Use Your Cognitive Surplus to Improve Foreign Language Education

Use Your Cognitive Surplus to Improve Foreign Language Education

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When I read the book Cognitive Surplus by Clay Shirky, a writer and  media studies professor at NYU, I thought of the foreign language educator. Check out Shirky’s TEDTalk on the subject:

Clay Shirky’s TEDTalk: How Cognitive Surplus Will Change the World

Shirky argues that modern life has resulted in unprecedented amounts of leisure time. And today, thanks to the Internet, people are choosing to use their free time to collaborate in new and exciting ways. Here’s an excerpt from the book cover:

 

 

 

 

For the first time, people are embracing new media that allow them to pool their efforts at vanishingly low cost. The results of this aggregated effort range from mind-expanding reference tools like Wikipedia to life-saving Web sites like Ushahidi.com, which allows Kenyans to report acts of violence in real time. Cognitive Surplus explores what’s possible  when people unite to use their intellect, energy, and time for the greater good.

His claim is that the Internet is turning consumers into producers. But is this true of language teachers?

Despite Shirky’s enthusiasm, teachers still view themselves as consumers of pedagogical products. And yet, teachers produce pedagogical content all the time: lesson plans, quizzes, worksheets, activities and so on. The problem is that teachers denigrate their materials as amateurish or unprofessional. Because of this pervasive attitude, they rarely share their local materials with other teachers.

Shirky argues that all forms of digital production–from LOLcats to Wikipedia–have an important role to play in Internet culture. So, here is the point: every educational product, no matter how humble, is the result of a creative impulse that has the potential to benefit others.

To participate in the Open Education Movement, you don’t need to be a professional textbook author. But you do need to realize that sharing your materials is a powerful act of intellectual generosity.

Your thoughts?

Carl BlythCarl Blyth is Director of COERLL and Associate Professor of French, UT Austin.  His research includes CMC,  cross-cultural and intercultural pragmatics, interactional sociolinguistics, and pedagogical grammar.  He is project director of eComma, an open-source annotation application to facilitate more “social” forms of reading.

To read more about sharing your educational creations, read Set Them Free: How to Share Your Materials by Georges Detiveaux. 

Also, March 11-15 is Open Education Week – raising awareness of the open education movement and its impact on teaching and learning worldwide. We’ll be participating and sharing the links with you.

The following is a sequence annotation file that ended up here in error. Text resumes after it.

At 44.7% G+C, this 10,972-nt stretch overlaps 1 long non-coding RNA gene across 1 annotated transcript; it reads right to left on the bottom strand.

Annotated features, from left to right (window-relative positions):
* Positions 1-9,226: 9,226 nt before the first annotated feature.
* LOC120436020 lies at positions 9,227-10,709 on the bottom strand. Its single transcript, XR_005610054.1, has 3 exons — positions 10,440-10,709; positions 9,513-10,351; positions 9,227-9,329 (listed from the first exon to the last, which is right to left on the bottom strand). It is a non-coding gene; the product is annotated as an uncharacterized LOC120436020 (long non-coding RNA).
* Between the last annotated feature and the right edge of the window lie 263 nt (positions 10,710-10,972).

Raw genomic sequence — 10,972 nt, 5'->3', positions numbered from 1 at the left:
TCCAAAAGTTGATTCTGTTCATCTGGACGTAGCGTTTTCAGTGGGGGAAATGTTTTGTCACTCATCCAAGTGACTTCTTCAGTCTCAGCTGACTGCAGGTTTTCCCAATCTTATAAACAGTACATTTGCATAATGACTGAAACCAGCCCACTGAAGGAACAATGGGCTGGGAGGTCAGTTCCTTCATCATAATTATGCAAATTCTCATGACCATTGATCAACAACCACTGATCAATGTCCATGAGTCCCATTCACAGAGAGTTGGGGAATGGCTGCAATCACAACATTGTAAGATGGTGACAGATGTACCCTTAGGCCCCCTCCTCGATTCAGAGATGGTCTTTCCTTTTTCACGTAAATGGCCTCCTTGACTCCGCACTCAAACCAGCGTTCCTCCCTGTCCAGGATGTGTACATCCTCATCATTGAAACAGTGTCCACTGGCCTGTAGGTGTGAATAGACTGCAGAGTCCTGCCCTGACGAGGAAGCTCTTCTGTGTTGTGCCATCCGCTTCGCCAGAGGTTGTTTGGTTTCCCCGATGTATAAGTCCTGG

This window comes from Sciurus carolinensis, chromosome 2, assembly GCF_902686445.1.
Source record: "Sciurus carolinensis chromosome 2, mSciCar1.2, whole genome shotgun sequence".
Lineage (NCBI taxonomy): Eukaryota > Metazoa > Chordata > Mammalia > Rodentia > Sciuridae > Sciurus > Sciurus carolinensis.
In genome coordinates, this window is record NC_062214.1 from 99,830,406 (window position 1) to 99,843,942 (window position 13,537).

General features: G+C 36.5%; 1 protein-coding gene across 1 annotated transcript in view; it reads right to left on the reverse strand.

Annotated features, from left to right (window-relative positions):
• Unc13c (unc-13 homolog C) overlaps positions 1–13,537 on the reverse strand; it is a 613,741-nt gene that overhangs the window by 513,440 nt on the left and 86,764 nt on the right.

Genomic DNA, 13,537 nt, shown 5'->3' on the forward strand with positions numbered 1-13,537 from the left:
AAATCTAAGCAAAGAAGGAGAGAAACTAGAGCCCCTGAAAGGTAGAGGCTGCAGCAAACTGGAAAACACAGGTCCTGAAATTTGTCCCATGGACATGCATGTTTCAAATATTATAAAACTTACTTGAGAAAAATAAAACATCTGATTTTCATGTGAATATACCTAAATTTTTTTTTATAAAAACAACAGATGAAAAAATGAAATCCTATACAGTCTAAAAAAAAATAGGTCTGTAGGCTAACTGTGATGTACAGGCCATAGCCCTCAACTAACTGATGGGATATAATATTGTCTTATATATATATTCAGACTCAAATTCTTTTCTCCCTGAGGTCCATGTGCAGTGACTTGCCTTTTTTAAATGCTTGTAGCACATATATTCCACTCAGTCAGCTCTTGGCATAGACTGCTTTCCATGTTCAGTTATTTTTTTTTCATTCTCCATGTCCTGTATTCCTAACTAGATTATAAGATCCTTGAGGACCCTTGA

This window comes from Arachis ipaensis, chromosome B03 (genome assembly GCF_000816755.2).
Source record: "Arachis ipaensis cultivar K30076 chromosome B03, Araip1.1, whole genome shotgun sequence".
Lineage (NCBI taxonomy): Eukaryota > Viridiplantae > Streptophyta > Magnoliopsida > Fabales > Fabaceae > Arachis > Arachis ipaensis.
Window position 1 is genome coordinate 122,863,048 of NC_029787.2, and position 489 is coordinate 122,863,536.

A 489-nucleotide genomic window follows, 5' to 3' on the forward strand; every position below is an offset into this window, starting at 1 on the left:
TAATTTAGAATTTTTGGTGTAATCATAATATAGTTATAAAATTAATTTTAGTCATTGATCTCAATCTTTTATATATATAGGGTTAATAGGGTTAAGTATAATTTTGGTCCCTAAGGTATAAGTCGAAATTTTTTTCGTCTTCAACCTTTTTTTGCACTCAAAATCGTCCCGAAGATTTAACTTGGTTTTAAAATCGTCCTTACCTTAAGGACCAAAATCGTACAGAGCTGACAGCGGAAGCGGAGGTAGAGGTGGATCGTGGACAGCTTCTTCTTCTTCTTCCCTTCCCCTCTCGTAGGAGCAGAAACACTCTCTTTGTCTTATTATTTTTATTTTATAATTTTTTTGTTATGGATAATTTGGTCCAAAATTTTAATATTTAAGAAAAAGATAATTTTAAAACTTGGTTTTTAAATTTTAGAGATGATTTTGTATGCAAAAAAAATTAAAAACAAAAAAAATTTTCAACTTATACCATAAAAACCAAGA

Comments

  1. First, I have a long way to go…my cognitive surplus leads to information gluttony, so maybe a good 2013 goal is More Production.

    You’re right about teachers denigrating their own materials (although it is also true that teachers can be over-proud of their materials, which also leads to not sharing).

    Even truly incomplete or uneven materials can profitably be shared. George Williams over at the Chronicle’s ProfHacker blog (2/27/13) asked teachers if they share their digital materials with students, and many of them are hesitant to do so because their lecture notes, for example, were not produced for a student audience. Yet many of the lecture notes — text, slides, outlines — posted to MIT OCW can be sparse and unfinished.

    What led those educators to allow those notes to go up under open license? Maybe when you work at MIT, you can actively dare the world to criticize your materials, but I suspect their thinking is more along the lines of “Yes, these notes aren’t complete, but they can serve students as a jumping off point; they give insight into my own thoughts on the topic while inviting readers to actively fill in gaps and re-form the fragments into meaningful prose; they invite improvement and suggest the necessity for critical engagement.”

    Which is to say, producing needn’t be about presenting a finished product to the world, “rounded off and bright and done”, while consuming needn’t be about accepting whole what is presented. Clearly, there is value in being able to find and use ready-made, super-shiny OER, and value in gifting that to the community, but teachers: be generous with your uncertainty, too…shamelessly invite tinkering and improvement by others (even for your ‘darlings’).

    • Carl Blyth says:

      Well said, Sean.

      Sometimes I think that high OER production values actually inhibits the collaboration we keep talking about. People admire perfection but they are also put off by it. If you look at those silly LOLcats that Shirkey likes to cite as an example, well…they are easy to replicate. The Internet memes that really catch on are *designed* for sharing. They aren’t scary and perfect. They allow others to tinker and play. So, I agree. Imperfect, incomplete materials leave room for others to participate.

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